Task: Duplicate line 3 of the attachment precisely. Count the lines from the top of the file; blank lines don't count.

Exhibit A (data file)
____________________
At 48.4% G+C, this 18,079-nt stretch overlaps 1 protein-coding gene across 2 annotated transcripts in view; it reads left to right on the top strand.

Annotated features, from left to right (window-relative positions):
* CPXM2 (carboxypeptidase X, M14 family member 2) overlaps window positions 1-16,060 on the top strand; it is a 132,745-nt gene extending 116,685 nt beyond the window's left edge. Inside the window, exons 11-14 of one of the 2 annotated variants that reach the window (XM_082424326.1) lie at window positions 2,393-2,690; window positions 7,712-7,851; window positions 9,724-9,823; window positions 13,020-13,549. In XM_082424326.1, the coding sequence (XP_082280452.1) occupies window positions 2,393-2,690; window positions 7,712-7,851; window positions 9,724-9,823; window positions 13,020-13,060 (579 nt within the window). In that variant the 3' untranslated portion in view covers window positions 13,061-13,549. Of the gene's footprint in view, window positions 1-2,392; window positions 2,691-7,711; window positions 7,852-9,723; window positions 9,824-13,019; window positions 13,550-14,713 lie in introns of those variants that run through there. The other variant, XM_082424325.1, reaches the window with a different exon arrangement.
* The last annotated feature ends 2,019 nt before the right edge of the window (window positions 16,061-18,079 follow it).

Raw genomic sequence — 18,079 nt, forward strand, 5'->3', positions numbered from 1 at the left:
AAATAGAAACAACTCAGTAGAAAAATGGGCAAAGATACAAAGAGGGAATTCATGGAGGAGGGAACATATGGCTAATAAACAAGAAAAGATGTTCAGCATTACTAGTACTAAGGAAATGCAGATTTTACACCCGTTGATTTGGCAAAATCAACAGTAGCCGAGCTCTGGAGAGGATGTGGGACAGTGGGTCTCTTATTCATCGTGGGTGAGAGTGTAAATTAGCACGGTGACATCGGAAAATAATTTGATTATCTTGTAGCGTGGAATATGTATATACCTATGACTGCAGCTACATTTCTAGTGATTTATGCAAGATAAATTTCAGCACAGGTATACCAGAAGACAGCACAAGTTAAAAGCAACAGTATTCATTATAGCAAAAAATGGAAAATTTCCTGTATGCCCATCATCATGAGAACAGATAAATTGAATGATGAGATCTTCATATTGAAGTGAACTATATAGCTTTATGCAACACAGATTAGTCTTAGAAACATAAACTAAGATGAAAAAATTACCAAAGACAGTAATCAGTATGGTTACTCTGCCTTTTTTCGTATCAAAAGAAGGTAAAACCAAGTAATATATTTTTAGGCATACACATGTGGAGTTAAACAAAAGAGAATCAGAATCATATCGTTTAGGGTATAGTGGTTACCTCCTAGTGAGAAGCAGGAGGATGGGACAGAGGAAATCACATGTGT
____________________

* CPXM2 (carboxypeptidase X, M14 family member 2) overlaps window positions 1-16,060 on the top strand; it is a 132,745-nt gene extending 116,685 nt beyond the window's left edge. Inside the window, exons 11-14 of one of the 2 annotated variants that reach the window (XM_082424326.1) lie at window positions 2,393-2,690; window positions 7,712-7,851; window positions 9,724-9,823; window positions 13,020-13,549. In XM_082424326.1, the coding sequence (XP_082280452.1) occupies window positions 2,393-2,690; window positions 7,712-7,851; window positions 9,724-9,823; window positions 13,020-13,060 (579 nt within the window). In that variant the 3' untranslated portion in view covers window positions 13,061-13,549. Of the gene's footprint in view, window positions 1-2,392; window positions 2,691-7,711; window positions 7,852-9,723; window positions 9,824-13,019; window positions 13,550-14,713 lie in introns of those variants that run through there. The other variant, XM_082424325.1, reaches the window with a different exon arrangement.